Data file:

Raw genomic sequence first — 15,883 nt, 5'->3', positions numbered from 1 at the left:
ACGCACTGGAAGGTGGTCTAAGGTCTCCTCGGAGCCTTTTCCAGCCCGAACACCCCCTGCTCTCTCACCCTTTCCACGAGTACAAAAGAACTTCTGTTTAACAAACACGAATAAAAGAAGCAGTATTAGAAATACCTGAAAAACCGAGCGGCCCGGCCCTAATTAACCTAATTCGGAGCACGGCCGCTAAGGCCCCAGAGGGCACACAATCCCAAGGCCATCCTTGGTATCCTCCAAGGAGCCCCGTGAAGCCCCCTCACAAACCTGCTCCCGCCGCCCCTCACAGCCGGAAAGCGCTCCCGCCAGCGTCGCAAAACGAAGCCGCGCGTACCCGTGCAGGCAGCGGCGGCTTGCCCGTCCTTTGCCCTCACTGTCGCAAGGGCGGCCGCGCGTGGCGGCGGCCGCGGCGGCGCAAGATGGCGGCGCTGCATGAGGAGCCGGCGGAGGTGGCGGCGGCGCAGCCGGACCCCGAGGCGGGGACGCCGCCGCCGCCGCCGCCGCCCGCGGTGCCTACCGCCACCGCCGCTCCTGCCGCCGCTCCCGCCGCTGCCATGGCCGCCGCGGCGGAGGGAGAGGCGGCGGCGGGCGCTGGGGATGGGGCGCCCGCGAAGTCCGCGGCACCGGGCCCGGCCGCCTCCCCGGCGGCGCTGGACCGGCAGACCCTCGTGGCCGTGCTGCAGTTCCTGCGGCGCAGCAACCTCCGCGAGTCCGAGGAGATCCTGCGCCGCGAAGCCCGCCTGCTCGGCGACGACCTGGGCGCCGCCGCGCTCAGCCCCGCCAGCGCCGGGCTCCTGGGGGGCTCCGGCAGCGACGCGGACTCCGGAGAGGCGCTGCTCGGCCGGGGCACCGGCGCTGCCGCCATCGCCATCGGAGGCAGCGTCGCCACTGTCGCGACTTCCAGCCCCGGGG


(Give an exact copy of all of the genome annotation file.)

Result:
Raw genomic sequence first — 15,883 nt, 5'->3', positions numbered from 1 at the left:
ACGCACTGGAAGGTGGTCTAAGGTCTCCTCGGAGCCTTTTCCAGCCCGAACACCCCCTGCTCTCTCACCCTTTCCACGAGTACAAAAGAACTTCTGTTTAACAAACACGAATAAAAGAAGCAGTATTAGAAATACCTGAAAAACCGAGCGGCCCGGCCCTAATTAACCTAATTCGGAGCACGGCCGCTAAGGCCCCAGAGGGCACACAATCCCAAGGCCATCCTTGGTATCCTCCAAGGAGCCCCGTGAAGCCCCCTCACAAACCTGCTCCCGCCGCCCCTCACAGCCGGAAAGCGCTCCCGCCAGCGTCGCAAAACGAAGCCGCGCGTACCCGTGCAGGCAGCGGCGGCTTGCCCGTCCTTTGCCCTCACTGTCGCAAGGGCGGCCGCGCGTGGCGGCGGCCGCGGCGGCGCAAGATGGCGGCGCTGCATGAGGAGCCGGCGGAGGTGGCGGCGGCGCAGCCGGACCCCGAGGCGGGGACGCCGCCGCCGCCGCCGCCGCCCGCGGTGCCTACCGCCACCGCCGCTCCTGCCGCCGCTCCCGCCGCTGCCATGGCCGCCGCGGCGGAGGGAGAGGCGGCGGCGGGCGCTGGGGATGGGGCGCCCGCGAAGTCCGCGGCACCGGGCCCGGCCGCCTCCCCGGCGGCGCTGGACCGGCAGACCCTCGTGGCCGTGCTGCAGTTCCTGCGGCGCAGCAACCTCCGCGAGTCCGAGGAGATCCTGCGCCGCGAAGCCCGCCTGCTCGGCGACGACCTGGGCGCCGCCGCGCTCAGCCCCGCCAGCGCCGGGCTCCTGGGGGGCTCCGGCAGCGACGCGGACTCCGGAGAGGCGCTGCTCGGCCGGGGCACCGGCGCTGCCGCCATCGCCATCGGAGGCAGCGTCGCCACTGTCGCGACTTCCAGCCCCGGGG